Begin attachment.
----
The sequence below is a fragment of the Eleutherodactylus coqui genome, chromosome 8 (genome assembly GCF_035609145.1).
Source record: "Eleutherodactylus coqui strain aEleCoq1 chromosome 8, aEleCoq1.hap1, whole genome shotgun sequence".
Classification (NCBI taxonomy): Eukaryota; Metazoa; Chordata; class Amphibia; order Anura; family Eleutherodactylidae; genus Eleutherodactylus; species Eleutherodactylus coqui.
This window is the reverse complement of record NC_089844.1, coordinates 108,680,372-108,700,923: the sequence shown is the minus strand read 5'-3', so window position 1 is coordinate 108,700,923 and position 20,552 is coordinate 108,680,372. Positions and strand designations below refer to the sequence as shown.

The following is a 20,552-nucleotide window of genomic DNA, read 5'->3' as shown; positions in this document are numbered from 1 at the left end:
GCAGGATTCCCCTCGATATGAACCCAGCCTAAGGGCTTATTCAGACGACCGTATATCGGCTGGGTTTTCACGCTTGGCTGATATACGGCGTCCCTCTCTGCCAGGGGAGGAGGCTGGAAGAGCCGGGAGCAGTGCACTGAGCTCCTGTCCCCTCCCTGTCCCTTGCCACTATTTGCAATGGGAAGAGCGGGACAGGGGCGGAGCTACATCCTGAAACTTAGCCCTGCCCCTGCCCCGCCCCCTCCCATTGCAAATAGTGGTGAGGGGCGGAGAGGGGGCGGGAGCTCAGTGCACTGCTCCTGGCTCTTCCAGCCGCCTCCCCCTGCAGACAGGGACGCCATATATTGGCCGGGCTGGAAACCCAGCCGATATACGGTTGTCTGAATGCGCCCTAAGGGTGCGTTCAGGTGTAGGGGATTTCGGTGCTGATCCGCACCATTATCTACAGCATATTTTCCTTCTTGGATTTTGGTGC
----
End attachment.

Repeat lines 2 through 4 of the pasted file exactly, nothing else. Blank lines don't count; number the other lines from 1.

Source record: "Eleutherodactylus coqui strain aEleCoq1 chromosome 8, aEleCoq1.hap1, whole genome shotgun sequence".
Classification (NCBI taxonomy): Eukaryota; Metazoa; Chordata; class Amphibia; order Anura; family Eleutherodactylidae; genus Eleutherodactylus; species Eleutherodactylus coqui.
This window is the reverse complement of record NC_089844.1, coordinates 108,680,372-108,700,923: the sequence shown is the minus strand read 5'-3', so window position 1 is coordinate 108,700,923 and position 20,552 is coordinate 108,680,372. Positions and strand designations below refer to the sequence as shown.